A British woman and her five children who travelled to Islamic State-held Syria and were later kidnapped have reportedly been rescued by a Syrian rebel group.
The woman, named in reports as Shukee Begum from Manchester, was reunited with her "people" on Monday and is in good health, rebel group The Levant Front said.
The Levant Front said that she had travelled there to try to convince her husband to leave the terror group but her efforts were fruitless.
Some reports state that her husband died but this remains unclear.
Reports about Begum first surfaced in August, when the Telegraph ran claims she was stranded in Turkey having been smuggled out of IS-controlled territory in Syria.
She was reportedly then abducted after failing to pay the smuggling gang.
The paper said that she is believed to have left her home in Britain at some point in the last 12 months.
It said that the family were terrified of being tracked down by IS sleeper cells in Turkey.
The paper said that it had seen a photograph of the woman and her children - all of the females in black burqas - in an unknown location.
The Foreign Office said a British woman and her five children have been reported missing in Turkey, but a spokeswoman would not confirm it is the same case.
She said: "We continue to work closely with the Turkish authorities on the whereabouts of a British national and her children, originally reported missing in Turkey, and stand by to provide consular assistance."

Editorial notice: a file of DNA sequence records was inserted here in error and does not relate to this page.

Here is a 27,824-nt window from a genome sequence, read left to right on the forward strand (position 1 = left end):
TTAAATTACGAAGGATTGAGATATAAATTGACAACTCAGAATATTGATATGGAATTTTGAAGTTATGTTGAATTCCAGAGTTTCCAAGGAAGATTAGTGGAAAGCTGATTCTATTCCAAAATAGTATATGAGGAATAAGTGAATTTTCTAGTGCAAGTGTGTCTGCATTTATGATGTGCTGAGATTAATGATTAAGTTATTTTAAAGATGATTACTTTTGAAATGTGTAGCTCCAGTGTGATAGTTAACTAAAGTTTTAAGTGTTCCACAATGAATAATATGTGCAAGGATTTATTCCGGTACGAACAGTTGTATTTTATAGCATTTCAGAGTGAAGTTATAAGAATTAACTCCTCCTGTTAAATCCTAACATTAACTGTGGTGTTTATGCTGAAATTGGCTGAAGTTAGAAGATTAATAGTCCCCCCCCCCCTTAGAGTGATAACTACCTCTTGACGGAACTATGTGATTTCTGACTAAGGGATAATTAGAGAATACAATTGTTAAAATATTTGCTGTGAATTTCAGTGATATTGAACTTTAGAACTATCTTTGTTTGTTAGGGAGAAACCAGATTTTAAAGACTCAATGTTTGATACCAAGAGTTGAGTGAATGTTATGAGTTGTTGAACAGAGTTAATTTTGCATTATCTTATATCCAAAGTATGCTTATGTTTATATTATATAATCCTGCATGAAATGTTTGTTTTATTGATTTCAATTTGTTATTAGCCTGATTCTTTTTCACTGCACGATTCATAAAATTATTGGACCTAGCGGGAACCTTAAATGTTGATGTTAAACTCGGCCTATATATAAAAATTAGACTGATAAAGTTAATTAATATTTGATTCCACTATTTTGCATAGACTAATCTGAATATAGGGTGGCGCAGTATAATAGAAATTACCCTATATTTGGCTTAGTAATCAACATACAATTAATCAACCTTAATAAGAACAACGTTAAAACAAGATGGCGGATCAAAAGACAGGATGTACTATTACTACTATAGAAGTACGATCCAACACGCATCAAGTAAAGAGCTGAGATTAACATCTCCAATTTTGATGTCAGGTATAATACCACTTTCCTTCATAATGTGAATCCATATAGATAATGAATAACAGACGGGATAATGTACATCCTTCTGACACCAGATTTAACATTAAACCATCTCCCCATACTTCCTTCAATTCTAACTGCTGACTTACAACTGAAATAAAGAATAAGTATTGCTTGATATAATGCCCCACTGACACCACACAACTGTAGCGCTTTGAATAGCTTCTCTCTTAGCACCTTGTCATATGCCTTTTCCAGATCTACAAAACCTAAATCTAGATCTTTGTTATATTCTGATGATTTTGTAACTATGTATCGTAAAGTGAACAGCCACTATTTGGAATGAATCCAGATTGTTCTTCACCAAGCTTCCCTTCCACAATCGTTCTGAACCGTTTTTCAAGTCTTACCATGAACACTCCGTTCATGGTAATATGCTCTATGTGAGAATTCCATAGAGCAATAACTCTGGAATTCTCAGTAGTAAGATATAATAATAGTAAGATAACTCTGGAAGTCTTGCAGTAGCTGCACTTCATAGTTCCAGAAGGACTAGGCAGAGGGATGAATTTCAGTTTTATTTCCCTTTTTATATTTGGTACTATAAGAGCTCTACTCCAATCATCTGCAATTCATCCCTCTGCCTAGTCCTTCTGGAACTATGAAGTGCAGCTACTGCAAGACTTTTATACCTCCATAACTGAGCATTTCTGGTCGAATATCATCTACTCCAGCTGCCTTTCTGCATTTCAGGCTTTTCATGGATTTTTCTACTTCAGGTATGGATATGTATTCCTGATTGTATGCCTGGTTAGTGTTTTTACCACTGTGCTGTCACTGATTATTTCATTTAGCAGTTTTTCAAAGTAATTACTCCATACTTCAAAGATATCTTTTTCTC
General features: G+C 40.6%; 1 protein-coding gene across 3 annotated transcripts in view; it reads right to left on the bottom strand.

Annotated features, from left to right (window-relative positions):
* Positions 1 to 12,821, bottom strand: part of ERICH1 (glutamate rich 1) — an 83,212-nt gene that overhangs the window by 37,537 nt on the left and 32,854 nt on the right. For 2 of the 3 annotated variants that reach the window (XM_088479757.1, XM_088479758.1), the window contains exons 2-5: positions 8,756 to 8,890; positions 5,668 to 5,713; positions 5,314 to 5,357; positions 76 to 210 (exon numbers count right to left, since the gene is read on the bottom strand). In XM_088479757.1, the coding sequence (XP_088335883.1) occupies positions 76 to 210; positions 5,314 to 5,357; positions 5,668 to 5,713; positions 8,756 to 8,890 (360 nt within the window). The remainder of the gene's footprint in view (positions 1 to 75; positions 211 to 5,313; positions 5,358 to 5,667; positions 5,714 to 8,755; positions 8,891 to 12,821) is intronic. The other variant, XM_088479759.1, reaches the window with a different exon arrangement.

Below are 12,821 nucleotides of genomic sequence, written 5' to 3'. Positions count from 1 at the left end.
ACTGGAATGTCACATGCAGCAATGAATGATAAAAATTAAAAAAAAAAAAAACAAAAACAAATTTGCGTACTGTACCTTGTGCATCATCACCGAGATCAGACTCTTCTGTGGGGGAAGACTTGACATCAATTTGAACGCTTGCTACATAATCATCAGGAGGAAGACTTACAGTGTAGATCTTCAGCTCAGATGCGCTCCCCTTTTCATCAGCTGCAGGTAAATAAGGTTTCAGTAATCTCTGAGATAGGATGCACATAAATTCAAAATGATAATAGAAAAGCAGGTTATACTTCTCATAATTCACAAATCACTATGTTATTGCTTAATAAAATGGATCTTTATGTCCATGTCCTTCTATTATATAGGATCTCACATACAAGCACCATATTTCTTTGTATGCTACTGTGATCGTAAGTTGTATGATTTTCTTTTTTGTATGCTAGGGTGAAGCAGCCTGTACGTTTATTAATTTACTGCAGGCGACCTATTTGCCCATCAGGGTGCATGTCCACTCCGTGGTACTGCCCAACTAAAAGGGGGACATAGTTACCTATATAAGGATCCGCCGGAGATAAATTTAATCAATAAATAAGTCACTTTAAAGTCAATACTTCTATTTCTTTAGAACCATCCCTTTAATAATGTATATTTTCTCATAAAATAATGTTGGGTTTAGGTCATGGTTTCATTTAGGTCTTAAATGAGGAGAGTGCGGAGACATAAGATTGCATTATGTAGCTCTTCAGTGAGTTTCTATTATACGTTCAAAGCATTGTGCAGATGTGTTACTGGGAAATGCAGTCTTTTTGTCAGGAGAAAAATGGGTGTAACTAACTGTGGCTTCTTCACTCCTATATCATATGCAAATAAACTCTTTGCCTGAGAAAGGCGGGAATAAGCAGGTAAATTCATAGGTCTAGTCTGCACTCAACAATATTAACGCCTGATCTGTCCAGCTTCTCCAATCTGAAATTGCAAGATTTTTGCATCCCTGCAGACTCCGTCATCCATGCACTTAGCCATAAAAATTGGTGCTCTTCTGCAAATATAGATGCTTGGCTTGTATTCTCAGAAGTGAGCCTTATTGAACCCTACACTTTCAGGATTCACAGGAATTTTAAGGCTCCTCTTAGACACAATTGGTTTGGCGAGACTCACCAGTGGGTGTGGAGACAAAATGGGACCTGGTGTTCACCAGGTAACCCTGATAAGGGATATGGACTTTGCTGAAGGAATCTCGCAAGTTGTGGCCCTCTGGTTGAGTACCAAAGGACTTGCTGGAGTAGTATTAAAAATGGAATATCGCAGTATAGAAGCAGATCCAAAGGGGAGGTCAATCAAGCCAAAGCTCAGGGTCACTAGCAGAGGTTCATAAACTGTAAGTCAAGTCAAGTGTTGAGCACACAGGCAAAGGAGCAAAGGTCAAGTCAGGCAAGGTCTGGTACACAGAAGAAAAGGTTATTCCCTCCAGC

Earlier this week, a new report revealed that dozens of defectors have deserted IS, shattering the group's self-proclaimed image of a "jihadist utopia”.
Since January last year at least 58 people have left the group and spoken publicly - and the number is growing, researchers based in London found.
Some fled after they were disappointed by the "quality of life" in territory controlled by IS and realised that the image of luxury goods and cars that inspired them to join had failed to materialise, The Associated Press reported.
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Defectors were also found to have left after being outraged with the group's brutality and disillusioned by corruption in the ranks, the report found.
The study, published by the International Centre for the Study of Radicalisation and Political Violence (ICSR), based at King's College London, said reports of defections have been "sufficiently frequent to shatter IS’s image as a united, cohesive and ideologically committed organisation".
Defecting from IS is "complex and dangerous", researchers found, with those who succeed in fleeing the group's territory fearing reprisals or prosecution once they returned to their home country.
It called on governments to do more to remove obstacles that prevent defectors from speaking up, saying their testimony could help prevent potential new recruits from being radicalised.
The report stressed it "does not attempt to excuse, justify or glorify people’s decision to join IS", adding that some are "likely to have committed crimes".